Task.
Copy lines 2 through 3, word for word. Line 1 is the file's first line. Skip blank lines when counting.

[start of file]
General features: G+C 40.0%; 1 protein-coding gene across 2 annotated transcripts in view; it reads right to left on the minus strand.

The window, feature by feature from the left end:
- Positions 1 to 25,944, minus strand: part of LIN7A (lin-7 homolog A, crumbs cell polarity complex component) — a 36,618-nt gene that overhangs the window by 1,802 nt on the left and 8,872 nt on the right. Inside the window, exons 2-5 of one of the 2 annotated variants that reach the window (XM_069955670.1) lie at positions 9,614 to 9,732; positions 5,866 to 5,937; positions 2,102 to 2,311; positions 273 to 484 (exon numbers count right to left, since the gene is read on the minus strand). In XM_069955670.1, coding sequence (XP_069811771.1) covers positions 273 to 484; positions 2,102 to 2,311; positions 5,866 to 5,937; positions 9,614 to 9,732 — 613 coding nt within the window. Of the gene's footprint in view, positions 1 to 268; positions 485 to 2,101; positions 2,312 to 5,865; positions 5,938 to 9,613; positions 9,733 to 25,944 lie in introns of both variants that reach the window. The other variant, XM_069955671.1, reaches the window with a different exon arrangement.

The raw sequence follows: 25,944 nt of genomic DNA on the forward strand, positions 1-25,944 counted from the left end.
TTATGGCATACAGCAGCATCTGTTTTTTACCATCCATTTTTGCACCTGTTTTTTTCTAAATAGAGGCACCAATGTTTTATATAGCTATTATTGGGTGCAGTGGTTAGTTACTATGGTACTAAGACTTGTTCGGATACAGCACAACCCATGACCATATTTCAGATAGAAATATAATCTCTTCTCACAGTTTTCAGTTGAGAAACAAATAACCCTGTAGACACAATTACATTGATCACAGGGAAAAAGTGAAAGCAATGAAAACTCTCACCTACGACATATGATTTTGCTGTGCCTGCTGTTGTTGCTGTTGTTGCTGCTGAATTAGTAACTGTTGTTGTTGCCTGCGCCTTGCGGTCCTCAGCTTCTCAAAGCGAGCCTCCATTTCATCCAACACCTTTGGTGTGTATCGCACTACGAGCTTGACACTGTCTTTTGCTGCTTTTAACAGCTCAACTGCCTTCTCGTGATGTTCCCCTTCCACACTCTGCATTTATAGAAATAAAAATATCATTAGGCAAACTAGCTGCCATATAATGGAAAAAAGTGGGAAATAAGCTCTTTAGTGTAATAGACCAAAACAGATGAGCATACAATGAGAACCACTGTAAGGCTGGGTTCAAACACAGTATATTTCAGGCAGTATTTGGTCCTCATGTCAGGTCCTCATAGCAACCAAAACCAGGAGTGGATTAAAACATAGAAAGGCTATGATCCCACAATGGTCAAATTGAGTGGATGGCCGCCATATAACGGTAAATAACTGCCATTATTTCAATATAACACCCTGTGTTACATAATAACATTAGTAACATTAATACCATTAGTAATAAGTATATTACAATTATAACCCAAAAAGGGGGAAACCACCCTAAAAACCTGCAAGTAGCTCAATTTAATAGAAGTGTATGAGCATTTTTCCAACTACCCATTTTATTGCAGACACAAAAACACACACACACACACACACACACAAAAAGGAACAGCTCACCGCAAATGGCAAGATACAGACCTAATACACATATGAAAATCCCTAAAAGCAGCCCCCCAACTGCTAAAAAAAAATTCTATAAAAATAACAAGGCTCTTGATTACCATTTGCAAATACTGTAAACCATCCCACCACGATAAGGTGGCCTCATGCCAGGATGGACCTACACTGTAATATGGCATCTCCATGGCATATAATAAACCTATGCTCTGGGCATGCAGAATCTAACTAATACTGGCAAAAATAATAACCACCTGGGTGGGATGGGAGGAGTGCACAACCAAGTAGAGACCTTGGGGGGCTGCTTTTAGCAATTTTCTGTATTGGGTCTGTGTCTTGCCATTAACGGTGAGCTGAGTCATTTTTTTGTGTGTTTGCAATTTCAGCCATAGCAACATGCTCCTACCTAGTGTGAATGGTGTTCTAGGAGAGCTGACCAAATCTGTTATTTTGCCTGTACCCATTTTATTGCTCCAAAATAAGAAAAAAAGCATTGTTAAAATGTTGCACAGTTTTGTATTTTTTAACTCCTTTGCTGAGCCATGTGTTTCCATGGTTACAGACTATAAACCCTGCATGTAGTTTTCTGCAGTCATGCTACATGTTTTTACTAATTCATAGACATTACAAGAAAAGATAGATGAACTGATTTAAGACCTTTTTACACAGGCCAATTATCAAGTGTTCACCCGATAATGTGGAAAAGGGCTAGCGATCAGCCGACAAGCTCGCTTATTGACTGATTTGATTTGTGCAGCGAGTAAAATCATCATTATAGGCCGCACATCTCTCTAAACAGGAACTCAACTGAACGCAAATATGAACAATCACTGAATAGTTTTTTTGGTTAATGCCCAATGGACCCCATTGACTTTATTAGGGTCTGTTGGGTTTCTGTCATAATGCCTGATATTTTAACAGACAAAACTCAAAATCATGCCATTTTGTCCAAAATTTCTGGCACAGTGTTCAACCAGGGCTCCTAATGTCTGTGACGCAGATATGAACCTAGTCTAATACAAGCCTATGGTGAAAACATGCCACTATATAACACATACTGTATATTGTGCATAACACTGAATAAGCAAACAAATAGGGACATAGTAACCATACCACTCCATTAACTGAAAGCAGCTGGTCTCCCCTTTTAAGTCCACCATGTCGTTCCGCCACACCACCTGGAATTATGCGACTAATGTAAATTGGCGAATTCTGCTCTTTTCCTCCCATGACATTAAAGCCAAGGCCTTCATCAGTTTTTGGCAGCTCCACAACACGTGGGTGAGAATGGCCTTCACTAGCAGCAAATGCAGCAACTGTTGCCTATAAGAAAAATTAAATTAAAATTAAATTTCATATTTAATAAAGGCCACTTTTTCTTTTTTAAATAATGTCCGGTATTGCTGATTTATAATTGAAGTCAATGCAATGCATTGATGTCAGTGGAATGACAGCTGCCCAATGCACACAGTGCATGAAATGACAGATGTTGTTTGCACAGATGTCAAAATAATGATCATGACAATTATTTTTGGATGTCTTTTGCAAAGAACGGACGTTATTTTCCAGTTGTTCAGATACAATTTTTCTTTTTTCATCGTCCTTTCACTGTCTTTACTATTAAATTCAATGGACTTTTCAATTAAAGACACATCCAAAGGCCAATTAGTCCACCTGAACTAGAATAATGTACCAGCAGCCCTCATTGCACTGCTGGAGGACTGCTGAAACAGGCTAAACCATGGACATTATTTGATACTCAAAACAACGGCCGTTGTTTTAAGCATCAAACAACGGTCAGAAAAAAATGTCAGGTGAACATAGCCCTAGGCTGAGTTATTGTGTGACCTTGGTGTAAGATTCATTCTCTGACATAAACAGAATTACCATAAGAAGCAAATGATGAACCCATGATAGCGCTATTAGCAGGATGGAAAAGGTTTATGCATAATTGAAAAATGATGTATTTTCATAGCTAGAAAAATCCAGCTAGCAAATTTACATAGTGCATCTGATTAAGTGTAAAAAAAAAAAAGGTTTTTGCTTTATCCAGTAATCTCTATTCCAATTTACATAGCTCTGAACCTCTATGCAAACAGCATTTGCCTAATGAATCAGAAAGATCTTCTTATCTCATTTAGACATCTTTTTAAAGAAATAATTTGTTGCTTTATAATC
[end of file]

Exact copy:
The window, feature by feature from the left end:
- Positions 1 to 25,944, minus strand: part of LIN7A (lin-7 homolog A, crumbs cell polarity complex component) — a 36,618-nt gene that overhangs the window by 1,802 nt on the left and 8,872 nt on the right. Inside the window, exons 2-5 of one of the 2 annotated variants that reach the window (XM_069955670.1) lie at positions 9,614 to 9,732; positions 5,866 to 5,937; positions 2,102 to 2,311; positions 273 to 484 (exon numbers count right to left, since the gene is read on the minus strand). In XM_069955670.1, coding sequence (XP_069811771.1) covers positions 273 to 484; positions 2,102 to 2,311; positions 5,866 to 5,937; positions 9,614 to 9,732 — 613 coding nt within the window. Of the gene's footprint in view, positions 1 to 268; positions 485 to 2,101; positions 2,312 to 5,865; positions 5,938 to 9,613; positions 9,733 to 25,944 lie in introns of both variants that reach the window. The other variant, XM_069955671.1, reaches the window with a different exon arrangement.